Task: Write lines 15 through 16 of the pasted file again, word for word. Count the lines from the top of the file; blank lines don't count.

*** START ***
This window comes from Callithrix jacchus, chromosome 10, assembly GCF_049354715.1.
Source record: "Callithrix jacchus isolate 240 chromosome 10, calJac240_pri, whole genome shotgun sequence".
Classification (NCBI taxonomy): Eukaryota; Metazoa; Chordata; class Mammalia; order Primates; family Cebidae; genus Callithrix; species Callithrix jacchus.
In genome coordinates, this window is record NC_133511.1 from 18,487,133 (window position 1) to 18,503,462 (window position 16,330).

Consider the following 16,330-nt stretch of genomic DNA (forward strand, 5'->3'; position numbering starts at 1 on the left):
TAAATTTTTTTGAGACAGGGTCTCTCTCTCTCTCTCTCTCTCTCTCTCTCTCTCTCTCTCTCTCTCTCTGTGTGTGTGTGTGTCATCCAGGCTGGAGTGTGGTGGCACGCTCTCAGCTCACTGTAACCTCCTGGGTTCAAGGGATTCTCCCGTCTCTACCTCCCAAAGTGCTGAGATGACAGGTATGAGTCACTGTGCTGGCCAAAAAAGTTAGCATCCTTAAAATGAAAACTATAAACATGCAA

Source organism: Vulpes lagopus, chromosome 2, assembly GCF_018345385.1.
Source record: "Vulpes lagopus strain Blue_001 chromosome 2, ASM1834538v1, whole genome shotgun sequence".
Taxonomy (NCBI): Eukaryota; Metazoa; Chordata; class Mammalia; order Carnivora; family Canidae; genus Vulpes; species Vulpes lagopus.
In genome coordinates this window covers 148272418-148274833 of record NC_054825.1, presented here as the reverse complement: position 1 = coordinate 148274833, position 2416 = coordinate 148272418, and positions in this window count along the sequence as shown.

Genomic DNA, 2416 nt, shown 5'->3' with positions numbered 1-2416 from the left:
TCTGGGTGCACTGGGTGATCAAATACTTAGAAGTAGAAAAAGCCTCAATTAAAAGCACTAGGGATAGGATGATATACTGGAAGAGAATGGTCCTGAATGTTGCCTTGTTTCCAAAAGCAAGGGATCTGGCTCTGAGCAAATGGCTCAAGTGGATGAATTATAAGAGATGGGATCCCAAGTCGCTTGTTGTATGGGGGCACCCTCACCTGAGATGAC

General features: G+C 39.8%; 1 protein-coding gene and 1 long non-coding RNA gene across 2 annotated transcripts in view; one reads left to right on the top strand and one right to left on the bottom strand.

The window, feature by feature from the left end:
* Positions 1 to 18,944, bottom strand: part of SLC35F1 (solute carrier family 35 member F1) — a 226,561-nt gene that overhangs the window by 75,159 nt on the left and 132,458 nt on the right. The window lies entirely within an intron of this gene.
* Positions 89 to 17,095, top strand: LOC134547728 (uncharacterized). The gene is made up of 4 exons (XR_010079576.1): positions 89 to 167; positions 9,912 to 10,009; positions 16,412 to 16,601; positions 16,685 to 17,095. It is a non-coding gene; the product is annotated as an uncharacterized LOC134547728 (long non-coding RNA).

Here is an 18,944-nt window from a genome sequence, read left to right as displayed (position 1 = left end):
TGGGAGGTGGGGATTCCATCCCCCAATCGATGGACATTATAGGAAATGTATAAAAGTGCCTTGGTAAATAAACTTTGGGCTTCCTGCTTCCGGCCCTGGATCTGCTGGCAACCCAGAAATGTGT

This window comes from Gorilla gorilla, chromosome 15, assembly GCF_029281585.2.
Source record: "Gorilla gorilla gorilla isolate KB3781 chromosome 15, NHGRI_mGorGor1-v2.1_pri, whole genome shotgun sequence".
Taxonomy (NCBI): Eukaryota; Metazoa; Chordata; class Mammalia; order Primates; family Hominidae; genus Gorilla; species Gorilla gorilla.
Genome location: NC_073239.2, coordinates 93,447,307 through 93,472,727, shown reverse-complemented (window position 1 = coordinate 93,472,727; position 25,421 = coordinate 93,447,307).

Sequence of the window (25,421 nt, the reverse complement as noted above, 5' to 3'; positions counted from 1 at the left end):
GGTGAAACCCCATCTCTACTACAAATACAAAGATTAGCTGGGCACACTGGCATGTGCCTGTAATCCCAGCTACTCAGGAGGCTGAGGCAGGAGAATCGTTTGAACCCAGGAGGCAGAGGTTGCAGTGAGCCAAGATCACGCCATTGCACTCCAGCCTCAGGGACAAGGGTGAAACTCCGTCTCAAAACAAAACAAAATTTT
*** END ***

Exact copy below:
* Positions 1 to 18,944, bottom strand: part of SLC35F1 (solute carrier family 35 member F1) — a 226,561-nt gene that overhangs the window by 75,159 nt on the left and 132,458 nt on the right. The window lies entirely within an intron of this gene.
* Positions 89 to 17,095, top strand: LOC134547728 (uncharacterized). The gene is made up of 4 exons (XR_010079576.1): positions 89 to 167; positions 9,912 to 10,009; positions 16,412 to 16,601; positions 16,685 to 17,095. It is a non-coding gene; the product is annotated as an uncharacterized LOC134547728 (long non-coding RNA).